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Family Notices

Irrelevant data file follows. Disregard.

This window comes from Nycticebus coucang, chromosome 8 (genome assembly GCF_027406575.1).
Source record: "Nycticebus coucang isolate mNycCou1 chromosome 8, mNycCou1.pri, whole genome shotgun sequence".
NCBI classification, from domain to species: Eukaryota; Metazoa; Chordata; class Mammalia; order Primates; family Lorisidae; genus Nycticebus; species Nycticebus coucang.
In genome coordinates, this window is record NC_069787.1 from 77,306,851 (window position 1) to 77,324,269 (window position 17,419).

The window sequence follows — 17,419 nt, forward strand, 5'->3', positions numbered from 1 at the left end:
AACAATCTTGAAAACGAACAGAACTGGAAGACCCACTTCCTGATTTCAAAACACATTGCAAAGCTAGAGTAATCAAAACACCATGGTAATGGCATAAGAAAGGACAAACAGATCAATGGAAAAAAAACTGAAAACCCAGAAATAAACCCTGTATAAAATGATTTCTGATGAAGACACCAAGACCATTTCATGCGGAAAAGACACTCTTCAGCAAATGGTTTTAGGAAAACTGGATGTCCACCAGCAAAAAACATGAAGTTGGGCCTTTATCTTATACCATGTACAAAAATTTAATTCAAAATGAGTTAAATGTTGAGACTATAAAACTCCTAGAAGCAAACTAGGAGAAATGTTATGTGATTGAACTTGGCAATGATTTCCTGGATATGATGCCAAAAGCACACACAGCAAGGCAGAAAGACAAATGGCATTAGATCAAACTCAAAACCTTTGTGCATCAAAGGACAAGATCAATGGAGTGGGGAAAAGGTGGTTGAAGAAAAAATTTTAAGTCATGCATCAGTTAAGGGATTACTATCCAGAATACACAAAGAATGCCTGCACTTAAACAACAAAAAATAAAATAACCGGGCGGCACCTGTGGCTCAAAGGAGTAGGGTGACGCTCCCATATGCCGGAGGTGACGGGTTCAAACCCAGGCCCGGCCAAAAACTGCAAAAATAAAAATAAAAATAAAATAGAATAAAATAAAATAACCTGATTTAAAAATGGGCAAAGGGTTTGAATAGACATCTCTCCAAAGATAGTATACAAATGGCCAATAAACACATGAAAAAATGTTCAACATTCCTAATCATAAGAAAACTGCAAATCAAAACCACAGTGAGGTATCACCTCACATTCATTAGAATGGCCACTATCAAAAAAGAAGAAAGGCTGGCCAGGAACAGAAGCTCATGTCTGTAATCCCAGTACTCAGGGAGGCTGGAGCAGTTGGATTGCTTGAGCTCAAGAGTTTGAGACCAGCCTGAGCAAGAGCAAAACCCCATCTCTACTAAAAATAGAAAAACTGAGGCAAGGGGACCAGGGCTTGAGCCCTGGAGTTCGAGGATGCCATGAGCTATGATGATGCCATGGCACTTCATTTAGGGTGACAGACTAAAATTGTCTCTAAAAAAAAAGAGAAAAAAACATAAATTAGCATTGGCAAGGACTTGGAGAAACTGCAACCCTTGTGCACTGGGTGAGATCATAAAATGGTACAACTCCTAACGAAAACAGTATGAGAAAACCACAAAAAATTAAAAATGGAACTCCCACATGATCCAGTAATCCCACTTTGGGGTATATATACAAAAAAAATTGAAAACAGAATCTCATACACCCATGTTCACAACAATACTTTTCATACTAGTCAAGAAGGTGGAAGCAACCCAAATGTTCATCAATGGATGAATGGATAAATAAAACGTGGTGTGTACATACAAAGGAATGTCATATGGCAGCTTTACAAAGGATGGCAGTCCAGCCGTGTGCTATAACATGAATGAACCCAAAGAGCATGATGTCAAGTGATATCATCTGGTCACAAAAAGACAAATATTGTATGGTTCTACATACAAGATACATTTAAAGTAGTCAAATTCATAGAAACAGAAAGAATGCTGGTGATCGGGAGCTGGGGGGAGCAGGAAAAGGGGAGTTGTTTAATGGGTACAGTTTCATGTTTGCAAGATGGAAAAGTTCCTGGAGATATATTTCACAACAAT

I think that she Geometry and some parts of the and Trigonometry are vary well done by Childa «B(J Evans. I find only one paper on Trigonometry of Childs is it TO isible that all his papers on that subject were not ? I am, joura truly, -•< JOHN BUTTERY. lbe following students of the college were then called it?- head-master, Mr Marshall, and presented with eir prizes by the chairman — p 'J, Llewhellin, ior Divinity; H. G. Griffiths, for reek; H. E. G. Evans, for Latin A. T. Child, for feneh A. T. Child, for Mathematics A. J. Llewhellin, "glish subjects R. L. Lloyd, junior class H. Foley, Kiaster, prize, general good conduct. The subjects of the examination of the senior boys were, FUkv" *inity—aportion of St. Luke's Gospel in Greek and jwblical History in general. 2nd. In Classics—Euripides, Q0 Medea and a portion of the Hecuba, Horace, Ovid, 3rd; French translation and re-translation. 4th. Jjistory of Rome and England, Geography, &c, &c. In "fftthematios, the first division were examined in Plane Ngonometry, Geometrical Conic Sections (the Parabola), Arithmetic and Euclid, I., II,, III., IV., VI., The prizes having been distributed, the Chairman then that he would exercise his right as Chairman by J*!»ng npon Charles Deazeley, Esq, to address the meeting. Mr Deazeley, in rising, expressed his sincere regret that was unable to be present amongst them at an earlier °uri inasmuch as he had lost some of the earlier and cert-8*58 t"ie tnost interesting portions of the day's pro-v as must' however, plead unavoidable duties th n6 reason ^or ^,s absence, but now being called on by Chairman be could not venture to refuse, as he really 11 it to be a privilege as well as a duty to recommend the sd w c'a'ms of the Milford College upon the public. He ,P0«e with some degree of right and of authority because son in the College, and who I>a3 received the j of its training fromjits first establishment, and be J'oythe progress of his own hoy, and the benefits anil he has derived from the College, what a valuable vj j.important institution it is. His own personal con- ations on this matter were amply sustained by the very y0ura5!e reports of the examiners just read, aud the progress made by the young men generally was really posing as well as gratifying. The advantages of a "he competition amongst the pupils were never perhaps Or 8^r'Dgly displayed than at the presen t examination, the value of the College and its system of training j. re conclusively shown. Of the Head Master, Mr «rshall, he could speak with the highest respect and as one eminently qualified to fill the responsible ^arduous post be occupies Mr Marshall's qualifica- la" for teaching they all knew, his eminent ability, his 'the atta'nnQent8» his sound learning were familar to ^ut PerhaP8 not know how closely he *oru to s duties, anc* how devoted he was to his Qjn fe: He was always to be found at his post—from 'n the morning till five in the evening he laboriously test to his duties with scarcely any relaxation or t0 w The mathematical duties of the College are entrusted 'ask ^nchanr)' a gentleman every way qualified for the Committed to him; for since Mr Fincham's appoint- Pus'i oversi8ht of the pupils the improvement of the s'rifc,S 'n mathematics and geometry has been most and rapid. He (Mr Deazeley) had always felt a Wph "Merest in the progress of the College, and had f^llv ProSre9S fr°m its commencemtnt most care- iojJ and earnestly, and therefore he could note the g0p ovenient in all its branches of study which had been gratifying in recent years. He had been long con- f lnced before the establishment of the college that Milford jjj.01 its position and the immunity from disease which it ti<^8 Wa8 admirably fitted for such a collegiate institu- off} the present. The sanitary condition of Milford is gy ?ery high order, the death rate being remarkably low. d6 when the cholera swayed the kingdom, and "as 'ts thousands in 'places not far distant, there del; 1101 one solitary death in Milford. And for weakly, children and young persons, aYid for those coming fn] a c,08e and warm climate, no better or more health- CPS4 Cal? be found. It ia free from all malaria, and C„ happily and providentially free from all contagious He c°D8idered. therefore that the college would *iiwiV»a mos.t, vs'uab'e benefits of a physical and material ^DarI0Hv. establishment in Milford, while it would anc* Per^aP8 more valuable gifts to their °°afidenn^ *n retnrn. He could, as a surgeon, speak bv \rt00' tlle nnvary»'K kindness and attention 'heir hea|trrs Marshall to the pupils; she watches over leas and and Pu.rsuits with great and maternal kind- totijg Da Care> and it must be a source of great comfort ^e'r ChiM nts of PUP''& w^° at a distance to find that tioa ann en are waiched over with the motherly atten- Marshnii ^>'>3 consideration ever shown by Mrs «onid '• Looking at the College in all its aspects he HQJ Confidently say that it possessed all the advantages, 9Qd • 80nie features superior advantages to larger schools, the Sl:Uated in such a healthy locality ehouid command »l 8uPport and sympathy of all interested in the spread » sound and healthful education. Ogf Rev c- Cooke, M.A of Oriel College, Up'0rd' and Rector of Chesterton, Hants, on being called iQte, "y^be Chairman, said: Feeling as he did a great to ft,68* ln cause of education, he was glad to respond few lOe request of the respected Chairman, and address a *bom°h t0 li!e roeetiug an" to the pupils of the college sea nf lu e^ore was u°t aware till a few and conerat l existence of tllis new college at Milford, colWe ted not °"ly friends and supporters of aiight aavVl?U^ C0Unt^ ol^ ■Pembr°fce, and indeed he ^^t of w^°^e South Wales, on the establish- ^tEcationai^1 trueted might become an important collp to this portion of the Principality. 'Qtion f86 T8-8 1)114 yet in it8 infancy; but he might ^cted w'tk encouragement, that he had been con pupiis ,U« Cheltenham College, as one of its earliest half S' sc'10^ars» ever since the time when it was "teven* I* scll00l no w numbered upwards Parcelv ^Un.^red pupils, 9,nd had risen to a position Sohool/ v,vr)or Pul>lic estimation to any of the great ^6Q °ountry but he could remember the time 6 instructed in two private dwelling 0°uld i'uinuo'1 ioferior in accommodation, as far as he ?e^>ied T 'to 'n which we were now as- itlto fa t00^ some time for a school to make its way W a JD}lr, but be could not help thinking there might a an /Uture in 8tore f"r tb5s ,8cfl0o]> possessing as it as■6t anc* '"expensive communication with Ire-. 1 tcere j 68 ^ra^es>.so that'll might setk to obtain not ^ith r wide-spread schokstic connection. 8Ud 'otbe curioulum of instruction, he was very Hiotl?8atber from the reP°rt8 6f the examiners, to to divin't farafully listened, that attention was paid th atld 'mathematics as well as to classics. In- of^ frea of mathematical reading, as compared with e*assical subjects, had somewhat surprised him. in oar ii08 bfld in time past been too much neglected *aa jnt -O0^s» 80 much so indeed that when a change ej r°.aUced some few years ago in the Oxford system kti°wie,?,Dati0D8> an^ a small amount of mathematical Pri8jn T>e wa8 required for the 'Little Go,' it was sur. atit £ j5 ^Qd how few were able to pass in the simple JJer3i epva* an<* algebraical questions set by the exami- VgQ ^eltenham was, he believed, one of the first t0 Pay BPecial attention to this branch of chan himself read as far as Conic Sections and at Bcbool, and (he mentioned this as an en- v-8 8Ucc 8n^before fcim) he believed he owed bein 88 111 obtaining a scholarship at Oriel in part to £ able to do the mathematical paper. With re- j. prizes which he had had great pleasure in •'a XJ' ^buted. to the successful pupils, he would J°tQ to-dav k wki°b perhaps might not be quite entered u ^°Ped tv i ^ose wbo had not received papers, but k ^d "ay would come when tbey would under- ♦L ^a8 vPI; le tlie number of pupils was still but small, v?°Ught j, y glad to see so few prizes distributed, and r^ter an-j^8 a mark of good judgment in their Head a, Were »v8 Colleagues, and proved that they knew Ultipiiei elements of real success. If prizes were Uoriii that anybody might get one, they became th 'at* B« 'as a stimulus to painstaking study and to k^68 8lad to see the good feeling shown by thli' a9d succeeded thus far towards the prize- otfc the fori* congratulated .the latter, he wished yeajr ^'ght Reserve and so have success an- a^u«ion h re8ar<i t0 th« subject of divinity, to « Wa8 also made in the report, and for which Wao a prize given, he would addreiss a few » al«alvtA *° the pupils. In these dayef #iien it Wl llie CQfltom to slight God'tf Holy °f the _g;?j thing to obtain a thorouh know- le*1 It wae the best guide of their youth, and would be a lamp along the whole path of life. Aii, he would further say to them, waa it not a reproach i: this Christian land that many young men who got ui their livy, and their Tacitus, and their Thucydides, not only for the Latin and Greek, but as books of history, yet were grossly ignorant of the Bible as a Book. N i:\) be would even say to those who had been religiousli brought up in the knowledge of the great truths of reve- lation that there was more study than they were awar( of, if they would be able to pass an examination in tht facts of the Old Testament and in our Lord's life and that of his apostles in the New Testament. He had known many young men who, though readers of the Bible from childhood, could not, until they had been put in the way of thus studying it, answer a simple historical paper on Bible history. He- would only further wish them a happy holiday, and would ask them if they were interested in the prosperity of the college—and let them remember that that prosperity involved their own ad- vantage and advancement-to make it known among their friends at home; and when they come back he affectionately advised them to set to work again in good earnest, remembering that a schooltime, like a lifetime- once Illst could never, never be regained. IITh-e Rev Thomas Brigstocke, B.D.. Incumbent of Mil- ford, said that he had great pleasure in attending another meeting of the college, and felt a deep interest in its firosperity and in the progress of the pupils, as most of he pupils were part of his own congregation, and his voice was well known to them. He would not, there- fore, trespass upon their time, but in taking leave of them could only express his pleasure at the proceedings of the day, and hoped to see a still more successful examination next year. Rev James Thomas, Rector of Herbrandston, said that be. felt much pleasure in being amongst them, and especially so as he partly represented his brother, one of the examiners, whose clerical duties compelled his absence that day. He was much gratified to see the progress made by the pupils, but he hoped they would not be satisfied with present results, but make still fur- ther efIvrts and win greater successes in the future. The Rev Wm. Allen, Incumbent of Bosheslon, said that he really felt much pleasure and profit in being present that day. He was glad to see such a large at- tendance, and was much gratified with the kindness shown to the visitors and friends. Perhaps it might not be out of place should he offer a remark or two to their 4roung friends, before they leave for the vacation, as to the influence of education on their future life. He supposed that he need scarcely to tell them that the education which they received in their youth was the very foundation of the future in all things: for without working with the head now, without industry and pains- taking application in tho present, they would scarcely get shoes to their feet. He would give the pupils a striking instance of this which came under his own ob- servation. A lad, whose interest was not great but who had studied hard and made the most of his educational advantages, was lately one of the successful candidates in a competitory examination where fifty competitors were in the field against him for a civil appointment in India. He would urge then the pupils to even closer application, and the results in the future would reward them for all their labours and efforts now. He bad known Mr Mar- shall, the Head Master, before he came down into their neighbourhood, and he could endorse all that bad been said of Mr Marshall; and thought that Pembrokeshire ought to feel itself highly honoured in possessing such a master. The Head Master, Mr Marshall, then made a few remarks upon the progress of the pupils, in substance nearly as follows;:—Since 1865, when I was first called upon to undertake the management of the institution, it has been my constant endeavour to elevate its standard to the same mark which is attained by the best similar schools. Of course both time and materals are required to effect this object. By materials I mean pupils. The more boys there are in a school the higher the standard becomes, until it reaches at length the maximum of which the young are capable. The increase in our number has strongh exemplified this truth. I am happy to say there is a difference between the standard at present and what it Was at first. In classics there has been a most remarkable and cheering improvement. Several boys who knew scarcely a word of Latin are now able to construe very fairly. And what is still more satisfactory, I have some boys who began Greek here a year ago or less who are now able to make out a play of Euripides, and are in fact not to be distinguished from boys who have learned Greek for several years. If we turn to mathematics, the facts of the case are still more striking. Only one boy had ever done any algebra at all before he came here. That boy i9, as be ought in reason to be, first in the examination. And of others some are now in Conic Sections, Trigonometry, and the like, showing an advance in the standard of which we have a right perhaps to boast a little, considering the sbort time we have been at work. The labours of my colleague Mr Fincham, to whom the mathematics have been entrusted for the last three months, have borne, I am convinced, the most satis- factory fruits. You have heard the reports of our two examiners, which render any further remarks upon this subject from me superfluous. The conduct of the boys has been uniformly satisfactory, and I congratulate them and myself upon the completion this day of a long term of successful work. In taking leaving of them for a short time, I sincerely hope that their enjoyment of the vacation may be as thorough and complete as possible. I will not occupy your time any longer except to say that luncheon is prepared in another room where we hope the ladies and gentlemen here present will honour us with their company. The business of the day was concluded by a handsome dejeuner, when appropriate toasts were given and ably responded to bv the Revds James Thomas and T. A. Marshall, Capt Walker, R.E., Mr Deazeley, Mr Griffiths, &c., &c. We understand that the next half year is fixed to begin on Wednesday, August the 14th, when still fur- ther additions to the number of pupils is confidently anticipated.